Thursday, January 14, 2010

Requiem For A Reatard

When I first heard rumors of the passing of Jimmy Lee Lindsay, better known to the world as Jay Reatard, I assumed it was some nasty internet prank. With the recent Chuck Biscuits fiasco fresh in my memory and factoring in JR's propensity toward message board and Twitter feuds, it seemed like the most plausible explanation.

Sadly, the rumors turned out to be true. While many insensitively chimed in with some variance of "I'm not surprised," I have to say that I was. While the press deemed Jay Reatard as confrontational and self-destructive, I always felt that was a bit blown out of proportion for the sake of good copy. I saw him play at Cakeshop a few years back and he angrily confronted a fan, who had slam danced all over his pedals. Under the circumstances, "Get the fuck off my shit" seemed like a reasonable response. I figured that other scrapes he'd been in since were retaliations to much more pronounced baiting. I even thought urinating on his own bandmate while on stage was well within the realms of acceptable rockstar behavior.

There are certainly those more qualified than me to eulogize Jay Reatard. I didn't know the man. I'm not as familiar with his extremely prolific recording career as some. In fact, most of his formative work didn't do much for me. Upon hearing the Reatards many years ago, I was fairly unimpressed. It wasn't until a friend turned me on to Blood Visions shortly after its release that I finally recognized the guy as a considerable talent. I illegally downloaded Blood Visions upon recommendation and was instantly blown away. Mr. Reatard seemed to synthesize everything I love about punk rock in that one record, combining the angularity of Wire, the irreverence of Angry Samoans and the raw fury and velocity of bands like the Pagans and the Saints. After the album ended, I promptly got in my car, drove to the nearest shop and bought a concrete copy. I can't name another album that moved me to equal measures.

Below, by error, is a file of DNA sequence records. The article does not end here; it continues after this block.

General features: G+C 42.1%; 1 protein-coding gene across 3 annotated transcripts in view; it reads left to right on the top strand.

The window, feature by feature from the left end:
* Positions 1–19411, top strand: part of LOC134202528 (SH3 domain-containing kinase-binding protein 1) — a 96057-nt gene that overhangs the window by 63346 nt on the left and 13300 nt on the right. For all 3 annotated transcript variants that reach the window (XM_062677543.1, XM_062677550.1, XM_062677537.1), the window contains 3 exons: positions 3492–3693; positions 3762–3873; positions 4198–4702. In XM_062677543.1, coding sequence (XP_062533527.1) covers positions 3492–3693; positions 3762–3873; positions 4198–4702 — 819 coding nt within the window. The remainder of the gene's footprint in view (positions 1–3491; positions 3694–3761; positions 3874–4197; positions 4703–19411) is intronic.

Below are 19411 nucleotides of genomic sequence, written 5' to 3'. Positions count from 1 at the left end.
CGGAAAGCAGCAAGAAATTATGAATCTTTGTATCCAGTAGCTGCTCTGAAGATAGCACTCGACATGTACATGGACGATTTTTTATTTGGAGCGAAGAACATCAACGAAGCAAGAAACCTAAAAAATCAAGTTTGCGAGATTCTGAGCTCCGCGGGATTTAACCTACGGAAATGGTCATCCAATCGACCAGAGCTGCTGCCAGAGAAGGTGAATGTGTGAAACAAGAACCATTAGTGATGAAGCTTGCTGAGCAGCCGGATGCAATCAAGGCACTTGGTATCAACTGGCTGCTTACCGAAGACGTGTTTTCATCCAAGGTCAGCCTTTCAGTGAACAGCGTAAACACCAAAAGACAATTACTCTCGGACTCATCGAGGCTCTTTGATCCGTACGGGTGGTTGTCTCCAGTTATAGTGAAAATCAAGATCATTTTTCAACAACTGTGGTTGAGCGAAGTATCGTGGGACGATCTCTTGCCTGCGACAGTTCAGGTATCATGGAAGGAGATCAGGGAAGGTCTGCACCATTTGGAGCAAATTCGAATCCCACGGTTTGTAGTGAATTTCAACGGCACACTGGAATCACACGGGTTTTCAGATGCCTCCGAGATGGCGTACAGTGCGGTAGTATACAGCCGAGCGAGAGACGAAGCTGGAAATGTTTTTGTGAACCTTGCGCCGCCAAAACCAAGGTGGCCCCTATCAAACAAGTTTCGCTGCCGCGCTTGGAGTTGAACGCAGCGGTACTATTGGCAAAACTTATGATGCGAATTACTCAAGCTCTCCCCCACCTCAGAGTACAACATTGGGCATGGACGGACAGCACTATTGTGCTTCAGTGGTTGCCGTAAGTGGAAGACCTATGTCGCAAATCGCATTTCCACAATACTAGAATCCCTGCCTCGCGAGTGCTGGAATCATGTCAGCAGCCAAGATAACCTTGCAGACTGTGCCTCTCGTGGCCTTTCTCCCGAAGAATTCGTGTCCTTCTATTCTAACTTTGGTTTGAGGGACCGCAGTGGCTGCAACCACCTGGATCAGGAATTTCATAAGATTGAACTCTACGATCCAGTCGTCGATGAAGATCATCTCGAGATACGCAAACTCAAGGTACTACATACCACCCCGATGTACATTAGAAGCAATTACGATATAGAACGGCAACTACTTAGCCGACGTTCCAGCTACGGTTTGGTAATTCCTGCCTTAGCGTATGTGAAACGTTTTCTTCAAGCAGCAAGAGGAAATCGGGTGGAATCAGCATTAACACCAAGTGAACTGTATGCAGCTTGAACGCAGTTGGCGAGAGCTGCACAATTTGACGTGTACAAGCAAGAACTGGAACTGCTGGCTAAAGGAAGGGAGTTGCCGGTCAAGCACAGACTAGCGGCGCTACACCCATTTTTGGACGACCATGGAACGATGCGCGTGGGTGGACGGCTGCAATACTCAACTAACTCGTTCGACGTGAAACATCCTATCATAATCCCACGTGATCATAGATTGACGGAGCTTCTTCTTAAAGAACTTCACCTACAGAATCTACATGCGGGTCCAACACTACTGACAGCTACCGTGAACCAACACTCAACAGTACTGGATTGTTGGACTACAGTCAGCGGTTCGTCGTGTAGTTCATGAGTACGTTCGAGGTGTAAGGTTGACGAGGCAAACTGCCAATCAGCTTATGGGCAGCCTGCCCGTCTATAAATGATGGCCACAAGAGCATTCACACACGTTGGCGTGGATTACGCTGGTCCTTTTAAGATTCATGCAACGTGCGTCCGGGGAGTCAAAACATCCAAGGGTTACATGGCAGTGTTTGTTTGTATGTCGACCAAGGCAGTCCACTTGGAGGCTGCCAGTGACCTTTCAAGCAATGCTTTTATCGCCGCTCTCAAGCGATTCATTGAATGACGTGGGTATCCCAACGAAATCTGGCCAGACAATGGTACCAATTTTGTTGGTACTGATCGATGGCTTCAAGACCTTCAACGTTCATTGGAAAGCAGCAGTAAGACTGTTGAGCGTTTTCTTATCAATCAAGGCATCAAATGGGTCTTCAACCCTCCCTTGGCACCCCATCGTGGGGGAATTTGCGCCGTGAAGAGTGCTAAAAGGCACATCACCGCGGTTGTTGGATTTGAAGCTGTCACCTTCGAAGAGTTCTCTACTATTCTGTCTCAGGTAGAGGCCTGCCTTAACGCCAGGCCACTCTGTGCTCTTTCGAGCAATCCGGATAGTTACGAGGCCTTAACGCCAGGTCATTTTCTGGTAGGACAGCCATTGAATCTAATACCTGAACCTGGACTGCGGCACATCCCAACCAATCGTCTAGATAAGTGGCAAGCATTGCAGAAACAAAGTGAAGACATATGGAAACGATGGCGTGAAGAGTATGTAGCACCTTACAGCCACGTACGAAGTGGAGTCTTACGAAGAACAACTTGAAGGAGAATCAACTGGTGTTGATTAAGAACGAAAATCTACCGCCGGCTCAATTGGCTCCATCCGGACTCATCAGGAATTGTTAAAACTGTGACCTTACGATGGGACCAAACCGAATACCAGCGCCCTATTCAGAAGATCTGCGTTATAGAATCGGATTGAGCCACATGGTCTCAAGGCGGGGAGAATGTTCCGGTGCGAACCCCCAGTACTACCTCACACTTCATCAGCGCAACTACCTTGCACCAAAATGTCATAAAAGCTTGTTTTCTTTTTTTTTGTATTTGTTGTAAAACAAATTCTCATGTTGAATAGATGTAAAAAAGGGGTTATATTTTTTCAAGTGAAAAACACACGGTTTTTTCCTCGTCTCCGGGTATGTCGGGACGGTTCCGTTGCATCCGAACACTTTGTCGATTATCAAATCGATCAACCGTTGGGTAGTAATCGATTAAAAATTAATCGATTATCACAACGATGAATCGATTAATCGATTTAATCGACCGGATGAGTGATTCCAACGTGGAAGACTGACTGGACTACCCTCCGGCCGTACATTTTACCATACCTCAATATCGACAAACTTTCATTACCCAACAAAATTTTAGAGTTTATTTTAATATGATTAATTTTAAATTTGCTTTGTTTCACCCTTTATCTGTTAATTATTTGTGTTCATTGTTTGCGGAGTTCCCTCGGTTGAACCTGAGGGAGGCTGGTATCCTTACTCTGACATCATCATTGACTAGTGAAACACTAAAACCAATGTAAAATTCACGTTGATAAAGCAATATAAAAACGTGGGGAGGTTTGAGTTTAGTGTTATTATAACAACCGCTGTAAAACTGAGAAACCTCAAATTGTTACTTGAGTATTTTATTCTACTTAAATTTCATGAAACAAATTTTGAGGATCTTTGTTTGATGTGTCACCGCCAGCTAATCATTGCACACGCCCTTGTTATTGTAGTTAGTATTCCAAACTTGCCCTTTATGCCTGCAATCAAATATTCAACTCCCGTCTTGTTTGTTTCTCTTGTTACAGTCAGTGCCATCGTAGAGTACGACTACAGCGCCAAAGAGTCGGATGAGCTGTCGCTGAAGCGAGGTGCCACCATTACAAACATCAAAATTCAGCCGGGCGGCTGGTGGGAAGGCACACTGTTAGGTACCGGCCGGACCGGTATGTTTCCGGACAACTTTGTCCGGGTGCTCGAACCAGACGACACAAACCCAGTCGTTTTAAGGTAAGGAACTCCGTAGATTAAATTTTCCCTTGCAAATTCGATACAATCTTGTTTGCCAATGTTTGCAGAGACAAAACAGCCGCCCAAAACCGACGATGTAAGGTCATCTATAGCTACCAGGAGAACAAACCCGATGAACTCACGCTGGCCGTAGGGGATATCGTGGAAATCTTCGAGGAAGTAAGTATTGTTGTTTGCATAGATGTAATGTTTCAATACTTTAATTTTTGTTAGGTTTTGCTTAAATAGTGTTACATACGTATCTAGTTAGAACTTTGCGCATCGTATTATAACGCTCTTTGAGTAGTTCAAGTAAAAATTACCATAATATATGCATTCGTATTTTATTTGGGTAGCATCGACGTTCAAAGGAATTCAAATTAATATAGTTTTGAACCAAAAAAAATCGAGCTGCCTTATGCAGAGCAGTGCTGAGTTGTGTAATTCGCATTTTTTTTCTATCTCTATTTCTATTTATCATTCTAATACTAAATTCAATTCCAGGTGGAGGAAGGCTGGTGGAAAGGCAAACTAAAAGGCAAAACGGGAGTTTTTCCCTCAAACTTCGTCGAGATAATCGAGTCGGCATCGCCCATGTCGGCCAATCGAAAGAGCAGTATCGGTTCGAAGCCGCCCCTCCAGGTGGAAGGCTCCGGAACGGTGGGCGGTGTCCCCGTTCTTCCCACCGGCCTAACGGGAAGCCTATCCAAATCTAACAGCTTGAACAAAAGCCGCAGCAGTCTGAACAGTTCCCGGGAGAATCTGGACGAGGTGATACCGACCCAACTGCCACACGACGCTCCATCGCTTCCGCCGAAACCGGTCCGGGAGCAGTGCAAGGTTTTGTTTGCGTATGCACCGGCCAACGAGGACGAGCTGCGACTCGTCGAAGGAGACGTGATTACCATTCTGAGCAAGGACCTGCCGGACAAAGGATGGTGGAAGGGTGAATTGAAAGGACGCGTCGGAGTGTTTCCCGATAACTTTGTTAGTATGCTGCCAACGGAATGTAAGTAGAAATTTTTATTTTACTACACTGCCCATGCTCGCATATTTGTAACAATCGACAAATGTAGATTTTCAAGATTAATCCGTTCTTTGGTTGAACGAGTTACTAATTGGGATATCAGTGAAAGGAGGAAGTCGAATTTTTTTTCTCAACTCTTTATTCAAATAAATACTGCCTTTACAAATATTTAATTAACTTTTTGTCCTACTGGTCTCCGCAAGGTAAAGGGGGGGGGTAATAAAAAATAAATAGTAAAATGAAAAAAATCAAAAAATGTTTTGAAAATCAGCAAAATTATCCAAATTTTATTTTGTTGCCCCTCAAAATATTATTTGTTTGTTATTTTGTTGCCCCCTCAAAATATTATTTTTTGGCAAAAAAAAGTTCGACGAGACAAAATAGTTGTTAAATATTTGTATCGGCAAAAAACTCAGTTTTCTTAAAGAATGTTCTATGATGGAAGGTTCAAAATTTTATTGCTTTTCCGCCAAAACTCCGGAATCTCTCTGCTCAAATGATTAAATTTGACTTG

Blood Visions slowly gained momentum as a major release by a vital artist. Along with the praise, Mr. Reatard seemed to garner criticism from two opposing viewpoints. (Shot by both sides, as it were.) Some punk purists considered him a sellout, as he became more popular and his material became more melodic. Others dismissed his music outright as retrogressive trash. I can't speculate if any of these conflicts led to his demise.

What I can say is that I found his music incredibly exciting. His more recent "pop" direction may have lacked the immediate impact of his prior work but better showcased his ample skills as a songwriter. It also proved that Jay Reatard was not one content to rest on his laurels and simply churn out whatever made him famous in the first place, as so many lesser artists do.

In my review of his most recent album, Watch Me Fall, I opined that Jay Reatard had made a "reverse In Utero." I had no idea that similarly, its creator would be gone less than a year after its release. Watch Me Fall left me wondering what he'd do next. It's a great shame that the world will never know.

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